The performance of a country in reducing the risks of climate change through decarbonisation of their infrastructure and economy can be measured in many ways. We might look at the per capita emissions (carbon dioxide per person per year). Or at the carbon intensity of the economy (carbon dioxide per unit of GDP). Or at the carbon intensity of the energy system (carbon dioxide per megawatt-hour of energy produced). These metrics measure different aspects of performance, and nations rise and fall in the 'league table' of carbon emissions depending on the metric. All of these metrics are used at various times in CCRM projects.

The goal of CCRM is not simply to characterise the carbon performance of a nation or community, but rather to identify and then help implement strategies to improve that performance. This is accomplished through projects that build the business case for decarbonisation and identify strategies that will help a nation implement decarbonisation projects while maintaining economic prosperity. To date, those projects have been in the US, India, Abu Dhabi, China, Taiwan, Mexico and the UK. 

Examples of the methods we use and results achieved in our global program can be found in the two projects under the horizontal navigation: Financing Decarbonisation and Indian Economic Corridors. The first builds the business case for investment in low carbon energy, putting to rest the notion that the path forward to reliable, low cost energy supplies lies in fossil fuels. The second is an example of how infrastructure projects can be used to decarbonise while growing an economy in a developing nation.

How much decarbonisation is required to prevent the worst risks of climate change? The policy goal established globally, and adopted by all of our projects, are discussed in the main Targets page of the CCRM website. They are an 80% reduction in annual carbon dioxide emissions by 2050 in the developed nations (Annex I nations under the UNFCCC), and at least a 50% reduction globally. Developing economies (non-Annex I) will continue to increase emissions until around 2030 and then begin the process of reducing. In the meantime, they will reduce their carbon intensity (emissions per unit GDP).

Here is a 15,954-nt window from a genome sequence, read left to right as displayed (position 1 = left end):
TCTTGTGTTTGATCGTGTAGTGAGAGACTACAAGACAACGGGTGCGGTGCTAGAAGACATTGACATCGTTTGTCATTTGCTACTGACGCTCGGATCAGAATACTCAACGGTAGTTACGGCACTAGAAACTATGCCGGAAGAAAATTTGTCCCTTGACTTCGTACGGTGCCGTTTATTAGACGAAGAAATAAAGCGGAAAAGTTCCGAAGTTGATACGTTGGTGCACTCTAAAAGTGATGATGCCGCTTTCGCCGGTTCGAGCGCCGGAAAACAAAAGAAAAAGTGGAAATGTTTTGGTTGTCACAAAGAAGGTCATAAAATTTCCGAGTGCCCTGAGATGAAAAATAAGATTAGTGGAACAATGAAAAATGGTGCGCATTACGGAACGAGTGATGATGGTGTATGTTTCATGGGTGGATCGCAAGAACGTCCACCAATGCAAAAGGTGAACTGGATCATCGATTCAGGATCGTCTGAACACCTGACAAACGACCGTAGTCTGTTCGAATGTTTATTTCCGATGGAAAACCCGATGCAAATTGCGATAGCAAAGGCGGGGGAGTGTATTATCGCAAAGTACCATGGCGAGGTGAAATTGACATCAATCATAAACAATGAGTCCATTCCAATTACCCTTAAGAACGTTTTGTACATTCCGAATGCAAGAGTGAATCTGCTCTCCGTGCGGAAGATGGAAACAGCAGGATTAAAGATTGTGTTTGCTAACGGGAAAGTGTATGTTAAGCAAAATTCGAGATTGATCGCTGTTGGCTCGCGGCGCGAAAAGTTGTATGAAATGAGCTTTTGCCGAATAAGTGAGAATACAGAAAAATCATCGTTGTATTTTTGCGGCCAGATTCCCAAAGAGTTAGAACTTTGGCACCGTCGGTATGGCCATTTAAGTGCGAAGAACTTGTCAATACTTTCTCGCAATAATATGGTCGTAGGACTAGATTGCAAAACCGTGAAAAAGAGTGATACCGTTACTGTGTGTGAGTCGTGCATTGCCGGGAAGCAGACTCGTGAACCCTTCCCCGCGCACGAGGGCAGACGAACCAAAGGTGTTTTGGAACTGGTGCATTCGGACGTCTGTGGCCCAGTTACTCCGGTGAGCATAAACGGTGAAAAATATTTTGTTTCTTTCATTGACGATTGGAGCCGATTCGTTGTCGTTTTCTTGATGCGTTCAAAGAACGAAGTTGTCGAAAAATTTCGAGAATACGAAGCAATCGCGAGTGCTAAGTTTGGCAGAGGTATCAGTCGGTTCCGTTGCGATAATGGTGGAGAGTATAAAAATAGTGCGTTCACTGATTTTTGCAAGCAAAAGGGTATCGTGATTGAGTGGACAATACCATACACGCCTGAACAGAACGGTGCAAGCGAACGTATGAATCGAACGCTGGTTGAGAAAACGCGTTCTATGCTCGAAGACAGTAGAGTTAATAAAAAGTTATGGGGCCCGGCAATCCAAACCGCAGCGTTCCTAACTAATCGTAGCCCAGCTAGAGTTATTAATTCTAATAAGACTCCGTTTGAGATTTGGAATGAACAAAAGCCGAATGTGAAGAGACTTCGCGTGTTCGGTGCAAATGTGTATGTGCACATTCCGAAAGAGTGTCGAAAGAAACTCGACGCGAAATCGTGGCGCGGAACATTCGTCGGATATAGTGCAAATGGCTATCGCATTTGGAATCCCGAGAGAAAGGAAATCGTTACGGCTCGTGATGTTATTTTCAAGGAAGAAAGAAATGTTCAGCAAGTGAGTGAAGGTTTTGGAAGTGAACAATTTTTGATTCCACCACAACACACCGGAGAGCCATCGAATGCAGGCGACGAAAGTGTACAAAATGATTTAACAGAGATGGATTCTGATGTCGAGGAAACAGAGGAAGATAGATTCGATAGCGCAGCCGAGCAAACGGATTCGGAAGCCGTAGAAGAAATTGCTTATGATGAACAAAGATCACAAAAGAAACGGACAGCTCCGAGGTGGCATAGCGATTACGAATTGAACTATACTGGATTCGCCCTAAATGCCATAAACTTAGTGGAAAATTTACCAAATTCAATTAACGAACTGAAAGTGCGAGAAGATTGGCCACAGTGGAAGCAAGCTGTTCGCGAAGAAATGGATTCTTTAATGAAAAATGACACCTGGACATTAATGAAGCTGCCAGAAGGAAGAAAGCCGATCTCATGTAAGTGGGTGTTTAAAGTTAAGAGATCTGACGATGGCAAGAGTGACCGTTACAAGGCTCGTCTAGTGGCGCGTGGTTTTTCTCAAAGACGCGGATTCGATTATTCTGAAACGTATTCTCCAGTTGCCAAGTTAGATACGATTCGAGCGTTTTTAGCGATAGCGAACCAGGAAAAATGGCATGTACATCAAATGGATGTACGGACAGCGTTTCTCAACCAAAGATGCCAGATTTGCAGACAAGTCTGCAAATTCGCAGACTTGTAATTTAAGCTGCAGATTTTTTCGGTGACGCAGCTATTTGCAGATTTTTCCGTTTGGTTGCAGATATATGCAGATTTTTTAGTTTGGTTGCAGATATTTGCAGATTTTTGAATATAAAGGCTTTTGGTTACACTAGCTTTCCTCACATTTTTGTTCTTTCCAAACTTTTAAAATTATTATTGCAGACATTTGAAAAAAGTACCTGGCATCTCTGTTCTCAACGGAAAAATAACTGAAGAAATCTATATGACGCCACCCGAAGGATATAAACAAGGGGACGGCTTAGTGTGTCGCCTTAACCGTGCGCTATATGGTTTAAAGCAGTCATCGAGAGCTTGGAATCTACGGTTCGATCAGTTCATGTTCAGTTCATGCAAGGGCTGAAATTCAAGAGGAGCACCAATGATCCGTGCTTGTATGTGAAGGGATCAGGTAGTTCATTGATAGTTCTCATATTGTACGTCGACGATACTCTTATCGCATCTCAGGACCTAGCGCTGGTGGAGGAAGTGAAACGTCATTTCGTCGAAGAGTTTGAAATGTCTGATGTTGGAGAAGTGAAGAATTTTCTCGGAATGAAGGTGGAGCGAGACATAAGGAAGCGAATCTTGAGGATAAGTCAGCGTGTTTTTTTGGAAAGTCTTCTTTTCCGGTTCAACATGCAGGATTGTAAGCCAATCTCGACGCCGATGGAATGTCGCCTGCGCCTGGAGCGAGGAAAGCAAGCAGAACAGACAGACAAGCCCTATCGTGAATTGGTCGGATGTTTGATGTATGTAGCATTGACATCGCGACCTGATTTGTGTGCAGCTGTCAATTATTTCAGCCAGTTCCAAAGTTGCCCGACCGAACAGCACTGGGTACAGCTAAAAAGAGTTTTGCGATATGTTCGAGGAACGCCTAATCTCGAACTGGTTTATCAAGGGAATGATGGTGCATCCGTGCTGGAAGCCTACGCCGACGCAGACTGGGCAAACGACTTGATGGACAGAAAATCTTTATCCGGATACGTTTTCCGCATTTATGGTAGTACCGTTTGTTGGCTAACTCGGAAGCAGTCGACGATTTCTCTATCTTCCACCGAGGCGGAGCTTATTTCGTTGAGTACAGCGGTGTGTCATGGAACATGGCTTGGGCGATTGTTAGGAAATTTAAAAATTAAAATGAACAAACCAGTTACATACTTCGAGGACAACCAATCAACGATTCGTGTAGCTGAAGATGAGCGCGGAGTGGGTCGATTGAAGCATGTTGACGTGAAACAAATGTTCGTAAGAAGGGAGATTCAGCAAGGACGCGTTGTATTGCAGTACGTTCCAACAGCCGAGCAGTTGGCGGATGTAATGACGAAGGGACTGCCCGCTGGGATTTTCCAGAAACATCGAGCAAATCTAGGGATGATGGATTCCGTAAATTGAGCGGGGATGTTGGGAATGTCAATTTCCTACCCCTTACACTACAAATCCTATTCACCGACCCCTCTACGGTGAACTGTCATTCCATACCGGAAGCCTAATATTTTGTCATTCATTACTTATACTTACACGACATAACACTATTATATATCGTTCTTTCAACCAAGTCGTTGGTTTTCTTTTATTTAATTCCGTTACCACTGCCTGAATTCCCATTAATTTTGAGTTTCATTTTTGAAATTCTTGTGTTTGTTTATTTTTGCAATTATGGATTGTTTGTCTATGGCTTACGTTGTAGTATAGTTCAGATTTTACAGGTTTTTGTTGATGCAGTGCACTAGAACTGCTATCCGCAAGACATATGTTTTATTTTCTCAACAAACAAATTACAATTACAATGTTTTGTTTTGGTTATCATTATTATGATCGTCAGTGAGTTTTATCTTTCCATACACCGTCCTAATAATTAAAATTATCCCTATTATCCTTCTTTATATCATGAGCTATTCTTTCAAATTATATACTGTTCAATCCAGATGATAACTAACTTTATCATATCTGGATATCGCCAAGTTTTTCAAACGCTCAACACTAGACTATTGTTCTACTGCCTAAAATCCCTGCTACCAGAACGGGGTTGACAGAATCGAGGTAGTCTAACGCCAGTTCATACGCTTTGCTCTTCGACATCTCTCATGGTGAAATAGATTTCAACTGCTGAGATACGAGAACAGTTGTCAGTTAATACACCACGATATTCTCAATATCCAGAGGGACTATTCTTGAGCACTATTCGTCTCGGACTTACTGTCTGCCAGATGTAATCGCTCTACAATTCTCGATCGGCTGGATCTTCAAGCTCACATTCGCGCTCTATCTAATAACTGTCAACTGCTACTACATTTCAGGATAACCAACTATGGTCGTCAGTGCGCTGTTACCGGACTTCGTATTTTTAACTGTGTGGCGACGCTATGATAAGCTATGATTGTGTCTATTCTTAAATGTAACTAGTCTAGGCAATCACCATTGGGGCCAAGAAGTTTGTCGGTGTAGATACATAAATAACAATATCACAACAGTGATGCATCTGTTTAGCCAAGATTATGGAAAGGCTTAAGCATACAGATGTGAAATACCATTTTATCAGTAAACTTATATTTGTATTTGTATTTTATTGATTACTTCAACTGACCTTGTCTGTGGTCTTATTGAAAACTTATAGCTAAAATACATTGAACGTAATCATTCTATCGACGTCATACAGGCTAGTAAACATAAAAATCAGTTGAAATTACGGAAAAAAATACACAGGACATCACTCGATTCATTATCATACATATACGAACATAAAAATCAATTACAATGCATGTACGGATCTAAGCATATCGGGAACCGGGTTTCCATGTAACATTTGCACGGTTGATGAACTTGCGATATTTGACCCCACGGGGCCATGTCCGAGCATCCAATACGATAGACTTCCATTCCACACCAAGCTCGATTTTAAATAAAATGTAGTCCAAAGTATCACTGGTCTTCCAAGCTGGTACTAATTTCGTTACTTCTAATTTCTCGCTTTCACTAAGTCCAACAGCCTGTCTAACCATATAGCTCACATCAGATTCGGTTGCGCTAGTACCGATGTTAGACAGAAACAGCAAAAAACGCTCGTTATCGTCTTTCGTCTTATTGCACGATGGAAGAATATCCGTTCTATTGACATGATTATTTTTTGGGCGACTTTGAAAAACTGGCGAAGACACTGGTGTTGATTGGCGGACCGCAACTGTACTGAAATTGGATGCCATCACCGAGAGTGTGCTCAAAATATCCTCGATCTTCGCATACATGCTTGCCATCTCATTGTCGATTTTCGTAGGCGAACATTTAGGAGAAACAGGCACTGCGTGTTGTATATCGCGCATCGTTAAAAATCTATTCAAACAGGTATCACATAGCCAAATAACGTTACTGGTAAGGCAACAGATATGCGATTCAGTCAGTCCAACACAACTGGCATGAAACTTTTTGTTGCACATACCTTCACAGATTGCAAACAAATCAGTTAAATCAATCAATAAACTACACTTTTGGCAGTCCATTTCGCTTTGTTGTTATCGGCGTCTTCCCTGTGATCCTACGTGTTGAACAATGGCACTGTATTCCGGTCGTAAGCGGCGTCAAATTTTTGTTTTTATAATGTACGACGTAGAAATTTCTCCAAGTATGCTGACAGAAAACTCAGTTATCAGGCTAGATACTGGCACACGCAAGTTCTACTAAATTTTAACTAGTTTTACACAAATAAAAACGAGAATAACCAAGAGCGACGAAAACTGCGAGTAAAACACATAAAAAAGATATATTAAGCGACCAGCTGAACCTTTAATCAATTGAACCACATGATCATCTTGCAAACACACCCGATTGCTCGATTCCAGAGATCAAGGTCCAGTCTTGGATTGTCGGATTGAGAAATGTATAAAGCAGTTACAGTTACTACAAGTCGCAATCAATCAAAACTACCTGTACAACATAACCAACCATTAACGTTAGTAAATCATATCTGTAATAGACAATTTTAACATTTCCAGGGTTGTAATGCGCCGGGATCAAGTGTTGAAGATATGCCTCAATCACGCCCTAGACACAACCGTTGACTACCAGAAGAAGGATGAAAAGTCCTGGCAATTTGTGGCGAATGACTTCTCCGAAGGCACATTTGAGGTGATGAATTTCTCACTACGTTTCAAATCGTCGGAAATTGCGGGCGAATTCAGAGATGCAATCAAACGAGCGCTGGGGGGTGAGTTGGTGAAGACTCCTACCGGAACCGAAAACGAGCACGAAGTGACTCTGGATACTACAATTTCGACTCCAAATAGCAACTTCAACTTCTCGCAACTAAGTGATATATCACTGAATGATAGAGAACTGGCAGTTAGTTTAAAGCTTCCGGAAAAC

The challenge in reaching such targets - and hence the challenge for decarbonisation - is shown in the figure to the right, reproduced from the scientific paper M. Meinshausen et al, "Greenhouse-gas emission targets for limiting global warming to 2 °C", Nature, 458, 1158-1162, 2009. In that paper, the authors calculate the probability that the world will exceed the 2 degree C ceiling in increased mean global temperature if a given amount of carbon dioxide is released between 2000 and 2050. The bottom line is that the total amount released can be no more than 1000 to 1500 Gt (billion tons). We have already released half of this between 2000 and 2015, leaving only 500 to 750 Gt available for release into the atmosphere between 2015 and 2050. That is a real challenge since we currently are emitting on the order of 40 Gt annually around the world, and we are still 35 years from 2050!. 

Your carbon footprint

Interested in your own carbon footprint, or that of your household or organisation? Download the CCRM Carbon Footprint calculator to understand both the size of your footprint and the causes (so you can begin to identify strategies of reduction).



The problem is the dark grey bar at the bottom of the figure. This shows the known global reserves of fossil fuels already targeted for removal, sale and use by the fuel companies. If those were burned in current technologies, the result would be more than 3000 Gt released, far above the number that would be acceptable from the perspective of climate change. The key is to find a way to keep those reserves in the ground, or create a way to use them that does not involve releasing carbon dioxide to the atmosphere (for example, using carbon capture and storage, or switching to the use of carbon for materials rather than energy).

These are valuable resources to the fuel companies and their investors. The stock value of these companies relies largely on having these reserves to eventually extract and sell. These companies need to be  nudged towards leaving this carbon in the ground (or using the carbon for purposes other than energy, such as creating carbon-based materials for products). Hence our support of the movement of carbon divestment, with major investment funds shedding these stocks and replacing them with low carbon options.